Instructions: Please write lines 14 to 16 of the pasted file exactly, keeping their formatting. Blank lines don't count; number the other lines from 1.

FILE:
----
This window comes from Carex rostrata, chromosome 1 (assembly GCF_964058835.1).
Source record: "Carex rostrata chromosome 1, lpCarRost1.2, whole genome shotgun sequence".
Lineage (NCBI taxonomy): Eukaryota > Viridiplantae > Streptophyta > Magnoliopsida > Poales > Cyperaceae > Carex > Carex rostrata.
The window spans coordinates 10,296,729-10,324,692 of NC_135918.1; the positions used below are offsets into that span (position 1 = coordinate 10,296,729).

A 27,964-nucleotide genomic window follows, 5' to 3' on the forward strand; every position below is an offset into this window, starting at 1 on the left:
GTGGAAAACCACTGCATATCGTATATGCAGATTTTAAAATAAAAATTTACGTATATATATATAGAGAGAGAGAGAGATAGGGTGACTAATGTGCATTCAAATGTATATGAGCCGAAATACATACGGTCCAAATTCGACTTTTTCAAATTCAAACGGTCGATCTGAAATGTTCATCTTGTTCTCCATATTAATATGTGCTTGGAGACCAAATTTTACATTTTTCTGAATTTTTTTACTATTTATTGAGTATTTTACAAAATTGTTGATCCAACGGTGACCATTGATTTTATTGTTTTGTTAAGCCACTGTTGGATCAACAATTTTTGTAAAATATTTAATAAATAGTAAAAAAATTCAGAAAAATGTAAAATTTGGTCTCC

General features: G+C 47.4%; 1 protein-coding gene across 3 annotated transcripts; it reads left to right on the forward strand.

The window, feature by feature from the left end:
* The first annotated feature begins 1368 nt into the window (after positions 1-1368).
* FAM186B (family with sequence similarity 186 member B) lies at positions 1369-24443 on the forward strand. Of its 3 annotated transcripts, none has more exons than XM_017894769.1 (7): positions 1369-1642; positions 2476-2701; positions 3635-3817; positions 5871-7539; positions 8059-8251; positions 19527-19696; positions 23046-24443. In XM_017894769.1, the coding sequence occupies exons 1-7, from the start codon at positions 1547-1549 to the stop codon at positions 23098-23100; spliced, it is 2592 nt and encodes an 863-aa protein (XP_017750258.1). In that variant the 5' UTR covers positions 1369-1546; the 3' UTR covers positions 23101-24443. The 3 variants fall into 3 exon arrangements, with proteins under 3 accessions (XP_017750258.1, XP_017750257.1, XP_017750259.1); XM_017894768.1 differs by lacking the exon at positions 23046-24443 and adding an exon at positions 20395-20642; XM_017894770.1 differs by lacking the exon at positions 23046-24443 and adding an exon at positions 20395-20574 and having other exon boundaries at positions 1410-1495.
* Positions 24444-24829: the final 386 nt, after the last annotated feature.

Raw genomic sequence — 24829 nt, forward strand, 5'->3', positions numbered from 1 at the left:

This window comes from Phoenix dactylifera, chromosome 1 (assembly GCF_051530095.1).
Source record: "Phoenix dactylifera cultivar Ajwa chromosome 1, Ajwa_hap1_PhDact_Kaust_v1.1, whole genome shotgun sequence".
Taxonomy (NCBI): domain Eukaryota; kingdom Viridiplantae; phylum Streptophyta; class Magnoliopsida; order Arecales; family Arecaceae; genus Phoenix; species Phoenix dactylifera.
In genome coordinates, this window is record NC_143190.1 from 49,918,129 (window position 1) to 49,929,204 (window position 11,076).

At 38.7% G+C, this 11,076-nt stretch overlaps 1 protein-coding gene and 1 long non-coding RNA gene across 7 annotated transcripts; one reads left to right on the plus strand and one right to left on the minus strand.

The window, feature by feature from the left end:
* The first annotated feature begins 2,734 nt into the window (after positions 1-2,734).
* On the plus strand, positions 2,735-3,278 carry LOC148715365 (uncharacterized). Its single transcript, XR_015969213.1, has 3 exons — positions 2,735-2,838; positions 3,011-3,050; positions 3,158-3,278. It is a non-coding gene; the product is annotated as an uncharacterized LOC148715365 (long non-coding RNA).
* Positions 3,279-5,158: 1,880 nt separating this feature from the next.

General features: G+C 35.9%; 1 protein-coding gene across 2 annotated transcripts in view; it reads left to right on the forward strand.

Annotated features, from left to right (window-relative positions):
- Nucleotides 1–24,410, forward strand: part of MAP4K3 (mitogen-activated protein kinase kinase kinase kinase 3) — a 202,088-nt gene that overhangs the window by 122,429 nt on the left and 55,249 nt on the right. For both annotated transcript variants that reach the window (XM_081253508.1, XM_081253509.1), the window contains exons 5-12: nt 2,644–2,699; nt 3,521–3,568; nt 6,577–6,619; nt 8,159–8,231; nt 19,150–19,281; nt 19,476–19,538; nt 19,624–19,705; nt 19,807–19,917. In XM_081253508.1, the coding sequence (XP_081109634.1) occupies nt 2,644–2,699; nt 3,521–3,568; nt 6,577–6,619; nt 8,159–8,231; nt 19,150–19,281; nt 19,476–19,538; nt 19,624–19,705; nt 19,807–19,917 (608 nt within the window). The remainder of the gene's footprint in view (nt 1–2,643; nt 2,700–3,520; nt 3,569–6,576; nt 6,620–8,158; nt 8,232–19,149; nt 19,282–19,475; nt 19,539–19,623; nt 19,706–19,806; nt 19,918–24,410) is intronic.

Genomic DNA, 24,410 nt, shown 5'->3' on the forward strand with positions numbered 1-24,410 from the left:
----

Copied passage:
Source record: "Phoenix dactylifera cultivar Ajwa chromosome 1, Ajwa_hap1_PhDact_Kaust_v1.1, whole genome shotgun sequence".
Taxonomy (NCBI): domain Eukaryota; kingdom Viridiplantae; phylum Streptophyta; class Magnoliopsida; order Arecales; family Arecaceae; genus Phoenix; species Phoenix dactylifera.
In genome coordinates, this window is record NC_143190.1 from 49,918,129 (window position 1) to 49,929,204 (window position 11,076).